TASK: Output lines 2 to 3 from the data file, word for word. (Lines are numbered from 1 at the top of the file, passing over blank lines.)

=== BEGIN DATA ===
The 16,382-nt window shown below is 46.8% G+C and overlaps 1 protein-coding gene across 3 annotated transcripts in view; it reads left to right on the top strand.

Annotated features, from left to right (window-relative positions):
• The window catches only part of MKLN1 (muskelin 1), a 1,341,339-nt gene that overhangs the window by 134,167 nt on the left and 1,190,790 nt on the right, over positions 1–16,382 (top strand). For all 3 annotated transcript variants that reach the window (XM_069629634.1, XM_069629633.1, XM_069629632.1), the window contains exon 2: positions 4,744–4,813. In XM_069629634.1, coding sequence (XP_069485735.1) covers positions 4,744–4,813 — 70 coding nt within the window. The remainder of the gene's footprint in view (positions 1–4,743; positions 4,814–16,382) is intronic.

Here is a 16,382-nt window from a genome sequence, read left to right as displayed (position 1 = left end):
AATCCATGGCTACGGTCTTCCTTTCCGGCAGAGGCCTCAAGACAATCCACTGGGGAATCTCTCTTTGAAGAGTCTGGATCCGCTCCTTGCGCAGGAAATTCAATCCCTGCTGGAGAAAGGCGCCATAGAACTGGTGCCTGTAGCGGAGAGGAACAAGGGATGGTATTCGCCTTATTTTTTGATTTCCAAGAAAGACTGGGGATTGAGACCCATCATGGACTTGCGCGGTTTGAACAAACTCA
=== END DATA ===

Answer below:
Annotated features, from left to right (window-relative positions):
• The window catches only part of MKLN1 (muskelin 1), a 1,341,339-nt gene that overhangs the window by 134,167 nt on the left and 1,190,790 nt on the right, over positions 1–16,382 (top strand). For all 3 annotated transcript variants that reach the window (XM_069629634.1, XM_069629633.1, XM_069629632.1), the window contains exon 2: positions 4,744–4,813. In XM_069629634.1, coding sequence (XP_069485735.1) covers positions 4,744–4,813 — 70 coding nt within the window. The remainder of the gene's footprint in view (positions 1–4,743; positions 4,814–16,382) is intronic.